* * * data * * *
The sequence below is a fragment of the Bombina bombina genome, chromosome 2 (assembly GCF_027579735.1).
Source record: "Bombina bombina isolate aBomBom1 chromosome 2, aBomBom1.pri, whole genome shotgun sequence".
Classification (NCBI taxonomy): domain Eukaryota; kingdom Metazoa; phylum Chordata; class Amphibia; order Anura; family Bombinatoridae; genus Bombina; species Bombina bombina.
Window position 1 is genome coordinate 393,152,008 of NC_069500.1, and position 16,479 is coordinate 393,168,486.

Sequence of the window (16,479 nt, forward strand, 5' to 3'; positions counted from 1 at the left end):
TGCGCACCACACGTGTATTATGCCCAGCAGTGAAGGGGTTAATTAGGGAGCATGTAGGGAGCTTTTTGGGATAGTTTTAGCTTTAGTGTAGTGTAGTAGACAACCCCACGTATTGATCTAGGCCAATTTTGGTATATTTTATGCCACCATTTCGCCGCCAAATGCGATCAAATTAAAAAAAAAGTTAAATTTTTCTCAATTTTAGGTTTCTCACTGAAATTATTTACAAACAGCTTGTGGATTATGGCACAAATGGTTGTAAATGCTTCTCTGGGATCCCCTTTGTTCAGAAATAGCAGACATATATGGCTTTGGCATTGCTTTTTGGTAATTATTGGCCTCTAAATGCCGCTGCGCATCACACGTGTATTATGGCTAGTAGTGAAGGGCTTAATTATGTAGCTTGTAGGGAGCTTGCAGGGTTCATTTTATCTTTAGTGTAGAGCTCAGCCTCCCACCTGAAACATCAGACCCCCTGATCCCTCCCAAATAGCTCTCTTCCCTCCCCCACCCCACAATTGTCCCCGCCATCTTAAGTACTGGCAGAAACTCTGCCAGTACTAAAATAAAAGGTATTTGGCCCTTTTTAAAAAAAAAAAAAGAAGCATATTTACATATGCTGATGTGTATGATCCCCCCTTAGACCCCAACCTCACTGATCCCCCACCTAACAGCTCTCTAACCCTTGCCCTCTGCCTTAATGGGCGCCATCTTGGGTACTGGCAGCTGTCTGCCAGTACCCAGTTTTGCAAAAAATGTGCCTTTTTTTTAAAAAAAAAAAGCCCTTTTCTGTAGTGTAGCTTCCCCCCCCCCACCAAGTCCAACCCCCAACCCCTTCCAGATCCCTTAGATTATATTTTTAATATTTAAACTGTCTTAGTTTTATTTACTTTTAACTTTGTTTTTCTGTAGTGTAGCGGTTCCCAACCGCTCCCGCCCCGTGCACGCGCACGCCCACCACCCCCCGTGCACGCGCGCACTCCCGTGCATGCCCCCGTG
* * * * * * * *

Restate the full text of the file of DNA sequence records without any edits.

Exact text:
The sequence below is a fragment of the Bombina bombina genome, chromosome 2 (assembly GCF_027579735.1).
Source record: "Bombina bombina isolate aBomBom1 chromosome 2, aBomBom1.pri, whole genome shotgun sequence".
Classification (NCBI taxonomy): domain Eukaryota; kingdom Metazoa; phylum Chordata; class Amphibia; order Anura; family Bombinatoridae; genus Bombina; species Bombina bombina.
Window position 1 is genome coordinate 393,152,008 of NC_069500.1, and position 16,479 is coordinate 393,168,486.

Sequence of the window (16,479 nt, forward strand, 5' to 3'; positions counted from 1 at the left end):
TGCGCACCACACGTGTATTATGCCCAGCAGTGAAGGGGTTAATTAGGGAGCATGTAGGGAGCTTTTTGGGATAGTTTTAGCTTTAGTGTAGTGTAGTAGACAACCCCACGTATTGATCTAGGCCAATTTTGGTATATTTTATGCCACCATTTCGCCGCCAAATGCGATCAAATTAAAAAAAAAGTTAAATTTTTCTCAATTTTAGGTTTCTCACTGAAATTATTTACAAACAGCTTGTGGATTATGGCACAAATGGTTGTAAATGCTTCTCTGGGATCCCCTTTGTTCAGAAATAGCAGACATATATGGCTTTGGCATTGCTTTTTGGTAATTATTGGCCTCTAAATGCCGCTGCGCATCACACGTGTATTATGGCTAGTAGTGAAGGGCTTAATTATGTAGCTTGTAGGGAGCTTGCAGGGTTCATTTTATCTTTAGTGTAGAGCTCAGCCTCCCACCTGAAACATCAGACCCCCTGATCCCTCCCAAATAGCTCTCTTCCCTCCCCCACCCCACAATTGTCCCCGCCATCTTAAGTACTGGCAGAAACTCTGCCAGTACTAAAATAAAAGGTATTTGGCCCTTTTTAAAAAAAAAAAAAGAAGCATATTTACATATGCTGATGTGTATGATCCCCCCTTAGACCCCAACCTCACTGATCCCCCACCTAACAGCTCTCTAACCCTTGCCCTCTGCCTTAATGGGCGCCATCTTGGGTACTGGCAGCTGTCTGCCAGTACCCAGTTTTGCAAAAAATGTGCCTTTTTTTTAAAAAAAAAAAGCCCTTTTCTGTAGTGTAGCTTCCCCCCCCCCACCAAGTCCAACCCCCAACCCCTTCCAGATCCCTTAGATTATATTTTTAATATTTAAACTGTCTTAGTTTTATTTACTTTTAACTTTGTTTTTCTGTAGTGTAGCGGTTCCCAACCGCTCCCGCCCCGTGCACGCGCACGCCCACCACCCCCCGTGCACGCGCGCACTCCCGTGCATGCCCCCGTG